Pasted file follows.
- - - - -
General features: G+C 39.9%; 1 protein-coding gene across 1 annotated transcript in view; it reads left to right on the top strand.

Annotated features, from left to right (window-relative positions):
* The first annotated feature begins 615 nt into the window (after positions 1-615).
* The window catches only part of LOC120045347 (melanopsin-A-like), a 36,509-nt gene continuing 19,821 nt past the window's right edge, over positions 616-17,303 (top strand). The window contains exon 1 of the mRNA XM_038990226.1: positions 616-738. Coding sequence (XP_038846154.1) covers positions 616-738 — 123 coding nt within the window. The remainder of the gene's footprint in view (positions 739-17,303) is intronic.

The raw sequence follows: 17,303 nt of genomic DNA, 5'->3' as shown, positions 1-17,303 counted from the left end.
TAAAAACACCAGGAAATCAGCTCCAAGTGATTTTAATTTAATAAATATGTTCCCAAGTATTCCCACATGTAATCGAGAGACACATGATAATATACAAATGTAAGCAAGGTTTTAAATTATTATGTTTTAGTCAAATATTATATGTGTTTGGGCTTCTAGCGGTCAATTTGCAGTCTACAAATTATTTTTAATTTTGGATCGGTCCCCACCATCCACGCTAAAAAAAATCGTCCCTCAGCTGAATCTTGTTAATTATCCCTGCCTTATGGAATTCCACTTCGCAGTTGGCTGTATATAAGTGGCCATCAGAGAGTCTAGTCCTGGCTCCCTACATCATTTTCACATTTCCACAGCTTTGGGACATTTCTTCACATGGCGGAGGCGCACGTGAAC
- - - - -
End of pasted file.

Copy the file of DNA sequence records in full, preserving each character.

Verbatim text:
General features: G+C 39.9%; 1 protein-coding gene across 1 annotated transcript in view; it reads left to right on the top strand.

Annotated features, from left to right (window-relative positions):
* The first annotated feature begins 615 nt into the window (after positions 1-615).
* The window catches only part of LOC120045347 (melanopsin-A-like), a 36,509-nt gene continuing 19,821 nt past the window's right edge, over positions 616-17,303 (top strand). The window contains exon 1 of the mRNA XM_038990226.1: positions 616-738. Coding sequence (XP_038846154.1) covers positions 616-738 — 123 coding nt within the window. The remainder of the gene's footprint in view (positions 739-17,303) is intronic.

The raw sequence follows: 17,303 nt of genomic DNA, 5'->3' as shown, positions 1-17,303 counted from the left end.
TAAAAACACCAGGAAATCAGCTCCAAGTGATTTTAATTTAATAAATATGTTCCCAAGTATTCCCACATGTAATCGAGAGACACATGATAATATACAAATGTAAGCAAGGTTTTAAATTATTATGTTTTAGTCAAATATTATATGTGTTTGGGCTTCTAGCGGTCAATTTGCAGTCTACAAATTATTTTTAATTTTGGATCGGTCCCCACCATCCACGCTAAAAAAAATCGTCCCTCAGCTGAATCTTGTTAATTATCCCTGCCTTATGGAATTCCACTTCGCAGTTGGCTGTATATAAGTGGCCATCAGAGAGTCTAGTCCTGGCTCCCTACATCATTTTCACATTTCCACAGCTTTGGGACATTTCTTCACATGGCGGAGGCGCACGTGAAC